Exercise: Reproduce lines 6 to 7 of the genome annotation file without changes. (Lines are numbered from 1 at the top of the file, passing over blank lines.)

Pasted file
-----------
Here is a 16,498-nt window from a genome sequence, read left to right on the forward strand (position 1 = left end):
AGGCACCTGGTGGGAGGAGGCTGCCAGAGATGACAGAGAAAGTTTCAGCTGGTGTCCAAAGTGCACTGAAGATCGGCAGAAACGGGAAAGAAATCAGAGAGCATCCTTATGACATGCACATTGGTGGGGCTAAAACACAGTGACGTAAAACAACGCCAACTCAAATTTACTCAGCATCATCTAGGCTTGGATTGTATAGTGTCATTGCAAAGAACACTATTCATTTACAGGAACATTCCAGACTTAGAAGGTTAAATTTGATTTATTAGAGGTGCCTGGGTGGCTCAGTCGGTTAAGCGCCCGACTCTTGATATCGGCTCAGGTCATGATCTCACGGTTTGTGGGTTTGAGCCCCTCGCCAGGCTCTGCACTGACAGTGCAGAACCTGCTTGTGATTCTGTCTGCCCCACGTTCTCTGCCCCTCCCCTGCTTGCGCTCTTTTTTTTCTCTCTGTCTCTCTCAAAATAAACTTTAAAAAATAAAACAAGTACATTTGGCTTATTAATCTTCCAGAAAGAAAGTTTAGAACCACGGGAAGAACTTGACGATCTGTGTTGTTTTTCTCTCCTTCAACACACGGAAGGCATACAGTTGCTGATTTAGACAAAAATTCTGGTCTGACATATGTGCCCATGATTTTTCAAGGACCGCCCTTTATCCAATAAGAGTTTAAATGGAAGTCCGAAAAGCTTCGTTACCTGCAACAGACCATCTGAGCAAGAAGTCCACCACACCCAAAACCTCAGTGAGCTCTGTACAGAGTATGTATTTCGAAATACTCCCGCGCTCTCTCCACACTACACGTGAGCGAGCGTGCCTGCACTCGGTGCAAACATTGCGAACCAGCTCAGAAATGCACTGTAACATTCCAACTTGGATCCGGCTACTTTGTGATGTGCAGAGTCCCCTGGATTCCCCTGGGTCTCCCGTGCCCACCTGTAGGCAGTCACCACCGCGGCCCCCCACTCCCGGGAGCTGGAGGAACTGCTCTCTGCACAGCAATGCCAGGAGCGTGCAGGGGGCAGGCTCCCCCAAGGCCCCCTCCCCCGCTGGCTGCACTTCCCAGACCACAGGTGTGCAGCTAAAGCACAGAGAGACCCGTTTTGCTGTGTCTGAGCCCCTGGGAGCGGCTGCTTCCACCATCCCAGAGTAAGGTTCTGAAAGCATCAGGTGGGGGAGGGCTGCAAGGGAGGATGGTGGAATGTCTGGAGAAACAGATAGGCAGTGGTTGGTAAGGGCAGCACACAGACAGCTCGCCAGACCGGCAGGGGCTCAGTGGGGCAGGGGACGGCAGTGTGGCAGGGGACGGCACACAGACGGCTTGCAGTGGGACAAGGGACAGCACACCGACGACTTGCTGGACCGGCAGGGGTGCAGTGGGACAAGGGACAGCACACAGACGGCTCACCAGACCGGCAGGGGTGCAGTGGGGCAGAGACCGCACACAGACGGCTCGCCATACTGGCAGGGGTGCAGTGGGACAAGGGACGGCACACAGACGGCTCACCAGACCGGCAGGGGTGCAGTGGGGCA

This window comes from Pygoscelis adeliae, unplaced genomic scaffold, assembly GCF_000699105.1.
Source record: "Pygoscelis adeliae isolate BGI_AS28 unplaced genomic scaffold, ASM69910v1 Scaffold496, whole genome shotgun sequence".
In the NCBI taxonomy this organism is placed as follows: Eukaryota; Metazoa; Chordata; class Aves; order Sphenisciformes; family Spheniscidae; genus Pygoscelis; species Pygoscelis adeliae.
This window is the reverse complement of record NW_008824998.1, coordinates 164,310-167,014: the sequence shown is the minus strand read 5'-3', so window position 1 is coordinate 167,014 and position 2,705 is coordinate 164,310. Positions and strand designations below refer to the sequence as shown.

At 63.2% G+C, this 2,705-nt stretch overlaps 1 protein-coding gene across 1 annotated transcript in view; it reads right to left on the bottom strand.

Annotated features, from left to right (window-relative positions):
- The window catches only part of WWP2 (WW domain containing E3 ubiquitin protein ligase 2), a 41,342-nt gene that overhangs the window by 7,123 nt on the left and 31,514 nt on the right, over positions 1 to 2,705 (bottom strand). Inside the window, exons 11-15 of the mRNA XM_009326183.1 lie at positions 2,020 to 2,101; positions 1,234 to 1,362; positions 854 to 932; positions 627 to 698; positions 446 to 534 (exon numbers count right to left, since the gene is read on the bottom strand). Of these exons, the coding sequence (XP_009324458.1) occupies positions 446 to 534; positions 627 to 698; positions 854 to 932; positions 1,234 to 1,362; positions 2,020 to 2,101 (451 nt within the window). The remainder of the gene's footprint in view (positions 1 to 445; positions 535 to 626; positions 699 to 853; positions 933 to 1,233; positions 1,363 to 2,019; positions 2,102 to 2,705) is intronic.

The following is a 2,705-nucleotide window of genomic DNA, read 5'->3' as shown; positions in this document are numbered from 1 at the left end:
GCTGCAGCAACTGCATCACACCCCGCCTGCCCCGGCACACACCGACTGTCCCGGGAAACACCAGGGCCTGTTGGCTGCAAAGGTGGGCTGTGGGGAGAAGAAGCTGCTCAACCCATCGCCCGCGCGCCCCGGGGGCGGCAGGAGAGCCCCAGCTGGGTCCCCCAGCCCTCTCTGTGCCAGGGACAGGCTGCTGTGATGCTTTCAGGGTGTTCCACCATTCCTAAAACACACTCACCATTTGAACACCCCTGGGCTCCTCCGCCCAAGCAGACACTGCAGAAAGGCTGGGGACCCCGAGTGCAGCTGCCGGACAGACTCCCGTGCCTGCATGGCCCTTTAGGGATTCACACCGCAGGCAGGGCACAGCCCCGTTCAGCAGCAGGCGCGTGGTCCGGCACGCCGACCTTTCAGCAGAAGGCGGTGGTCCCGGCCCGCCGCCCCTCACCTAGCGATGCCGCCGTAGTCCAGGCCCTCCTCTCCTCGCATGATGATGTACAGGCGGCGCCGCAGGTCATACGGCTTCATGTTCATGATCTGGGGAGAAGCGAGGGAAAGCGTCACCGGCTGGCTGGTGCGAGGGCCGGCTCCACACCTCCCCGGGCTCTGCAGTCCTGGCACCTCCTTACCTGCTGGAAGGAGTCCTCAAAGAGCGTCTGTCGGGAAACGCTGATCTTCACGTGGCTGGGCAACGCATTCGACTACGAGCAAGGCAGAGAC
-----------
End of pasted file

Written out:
This window is the reverse complement of record NW_008824998.1, coordinates 164,310-167,014: the sequence shown is the minus strand read 5'-3', so window position 1 is coordinate 167,014 and position 2,705 is coordinate 164,310. Positions and strand designations below refer to the sequence as shown.

At 63.2% G+C, this 2,705-nt stretch overlaps 1 protein-coding gene across 1 annotated transcript in view; it reads right to left on the bottom strand.